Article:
Do I Have Enough Jawbone For Dental Implants
Dental implants have become a popular choice for individuals seeking a permanent solution for missing teeth. These implants are surgically placed into the jawbone and act as the foundation for replacement teeth. However, it's important to note that not everyone is an ideal candidate for dental implants. One factor determining whether dental implants are right for you is the amount of jawbone you have.
Before delving into the amount of jawbone necessary for dental implants, it is important to understand the difference between dentures and implants. Dentures are removable prosthetic devices that replace missing teeth. They are held in place by adhesive or suction and must be removed for cleaning. Dental implants, on the other hand, are surgically placed into the jawbone and act as the root of the replacement tooth. They are a permanent solution and don’t require removal for cleaning.
Dental implants have been around for centuries, with evidence of dental implants dating back to ancient China. However, modern dental implants were not developed until the 1950s when a Swedish orthopedic surgeon, P.I. Branemark, discovered that titanium could fuse with the bone. This discovery encouraged him to switch his research focus from the knees and hips to the mouth, leading to the development of modern dental implants, a permanent solution for missing teeth.
How Much Jawbone is Necessary for Dental Implants?
For the dental implant procedure to be successful, there must be enough jawbone to support the implant. Typically, at least 1-2 mm of the jawbone is necessary. However, if you have experienced significant bone loss, you may require a bone graft before undergoing implant surgery.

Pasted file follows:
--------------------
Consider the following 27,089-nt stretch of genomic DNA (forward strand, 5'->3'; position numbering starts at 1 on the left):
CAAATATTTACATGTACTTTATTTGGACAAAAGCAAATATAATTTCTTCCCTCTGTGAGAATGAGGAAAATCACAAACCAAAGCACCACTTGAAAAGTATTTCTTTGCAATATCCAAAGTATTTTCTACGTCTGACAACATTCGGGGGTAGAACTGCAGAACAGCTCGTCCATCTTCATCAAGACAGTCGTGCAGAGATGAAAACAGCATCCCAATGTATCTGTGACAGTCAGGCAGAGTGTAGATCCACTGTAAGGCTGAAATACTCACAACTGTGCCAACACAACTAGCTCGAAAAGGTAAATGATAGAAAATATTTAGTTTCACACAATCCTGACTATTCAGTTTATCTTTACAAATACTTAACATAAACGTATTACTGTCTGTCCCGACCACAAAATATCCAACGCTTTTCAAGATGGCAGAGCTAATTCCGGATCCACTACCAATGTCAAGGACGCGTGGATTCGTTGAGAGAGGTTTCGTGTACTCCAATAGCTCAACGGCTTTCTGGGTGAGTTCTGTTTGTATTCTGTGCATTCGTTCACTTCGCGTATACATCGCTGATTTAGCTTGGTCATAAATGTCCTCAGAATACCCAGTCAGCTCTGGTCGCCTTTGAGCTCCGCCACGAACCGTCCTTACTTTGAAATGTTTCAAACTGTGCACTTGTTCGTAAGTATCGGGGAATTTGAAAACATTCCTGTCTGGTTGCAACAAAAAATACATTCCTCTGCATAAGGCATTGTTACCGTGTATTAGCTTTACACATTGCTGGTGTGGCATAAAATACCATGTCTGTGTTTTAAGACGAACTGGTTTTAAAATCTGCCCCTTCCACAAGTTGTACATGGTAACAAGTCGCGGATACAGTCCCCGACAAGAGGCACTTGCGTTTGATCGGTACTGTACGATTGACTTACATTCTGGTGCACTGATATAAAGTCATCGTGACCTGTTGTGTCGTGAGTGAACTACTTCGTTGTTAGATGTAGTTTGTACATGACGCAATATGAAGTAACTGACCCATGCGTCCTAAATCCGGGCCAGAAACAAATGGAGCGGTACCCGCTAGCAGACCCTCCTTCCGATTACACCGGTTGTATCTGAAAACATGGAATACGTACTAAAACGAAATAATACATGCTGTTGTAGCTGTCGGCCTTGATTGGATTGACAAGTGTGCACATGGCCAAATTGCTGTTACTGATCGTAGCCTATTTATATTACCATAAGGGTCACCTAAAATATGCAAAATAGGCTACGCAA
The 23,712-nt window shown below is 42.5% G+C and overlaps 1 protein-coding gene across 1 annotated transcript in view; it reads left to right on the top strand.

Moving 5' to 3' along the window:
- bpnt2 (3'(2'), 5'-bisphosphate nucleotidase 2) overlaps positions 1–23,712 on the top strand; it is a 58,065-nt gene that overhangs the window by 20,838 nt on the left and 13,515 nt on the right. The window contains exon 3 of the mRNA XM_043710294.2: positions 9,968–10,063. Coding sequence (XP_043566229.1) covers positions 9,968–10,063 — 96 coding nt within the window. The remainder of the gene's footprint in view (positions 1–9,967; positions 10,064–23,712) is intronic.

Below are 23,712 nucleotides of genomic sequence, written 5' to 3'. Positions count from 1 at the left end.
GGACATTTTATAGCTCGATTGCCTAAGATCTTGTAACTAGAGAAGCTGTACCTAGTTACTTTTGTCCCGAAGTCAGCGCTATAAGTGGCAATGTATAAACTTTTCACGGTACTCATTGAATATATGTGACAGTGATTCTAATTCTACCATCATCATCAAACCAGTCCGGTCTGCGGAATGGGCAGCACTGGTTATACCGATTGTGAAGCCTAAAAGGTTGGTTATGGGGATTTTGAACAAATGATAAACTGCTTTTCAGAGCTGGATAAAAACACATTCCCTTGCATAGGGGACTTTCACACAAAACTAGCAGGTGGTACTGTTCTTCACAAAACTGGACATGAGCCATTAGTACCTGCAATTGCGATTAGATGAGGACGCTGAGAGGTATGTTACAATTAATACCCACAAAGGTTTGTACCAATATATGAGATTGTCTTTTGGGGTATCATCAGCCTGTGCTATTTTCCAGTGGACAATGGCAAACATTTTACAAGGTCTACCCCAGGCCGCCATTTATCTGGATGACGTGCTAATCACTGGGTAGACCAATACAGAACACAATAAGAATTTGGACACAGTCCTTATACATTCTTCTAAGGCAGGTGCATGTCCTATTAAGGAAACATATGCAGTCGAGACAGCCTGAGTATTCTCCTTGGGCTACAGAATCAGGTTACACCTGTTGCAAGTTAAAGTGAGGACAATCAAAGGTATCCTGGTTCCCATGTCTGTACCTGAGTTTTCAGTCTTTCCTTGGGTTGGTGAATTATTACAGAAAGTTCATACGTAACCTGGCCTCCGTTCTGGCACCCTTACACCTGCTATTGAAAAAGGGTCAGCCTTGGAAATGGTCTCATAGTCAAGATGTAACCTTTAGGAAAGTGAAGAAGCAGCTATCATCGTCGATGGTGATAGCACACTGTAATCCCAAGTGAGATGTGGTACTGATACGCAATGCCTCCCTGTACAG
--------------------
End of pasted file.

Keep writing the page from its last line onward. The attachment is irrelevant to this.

What Causes Bone Loss in the Jaw?
One of the most common causes is tooth loss, as the jawbone relies on the stimulation it receives from teeth to maintain its density and strength. When teeth are missing, the jawbone may begin to deteriorate over time. Gum disease is another potential cause, as the bacteria can damage the bone that supports the teeth. Trauma or injury to the jaw may also lead to bone loss, as can certain medical conditions. Additionally, natural aging can cause a gradual loss of bone density in the jaw.
Can Bone Loss in the Jaw Be Reversed?
Bone loss in the jaw can be reversed through a procedure called bone grafting, which involves transplanting bone tissue from another part of the body or using synthetic materials to stimulate the growth of new bone. However, the success of bone grafting depends on several factors, including the extent of the bone loss, the overall health of the patient, and the success of the graft itself. It's important to address bone loss in the jaw as soon as possible, as untreated bone loss can lead to further deterioration and even tooth loss. In some cases, preventive measures such as regular dental check ups, good oral hygiene, and a healthy diet can help to slow or prevent bone loss in the jaw.
Call Us Today for Dental Implants
Having enough jawbone is an important factor in determining if dental implants are right for you. If you have experienced significant bone loss, you may require a bone graft before undergoing implant surgery. However, with proper care, dental implants can provide a permanent solution for missing teeth. If you’re considering implants, schedule an appointment with Brett Sullivan, DMD, MD at Clackamas Implant & Oral Surgery Center today to determine if you have enough jawbone for the procedure.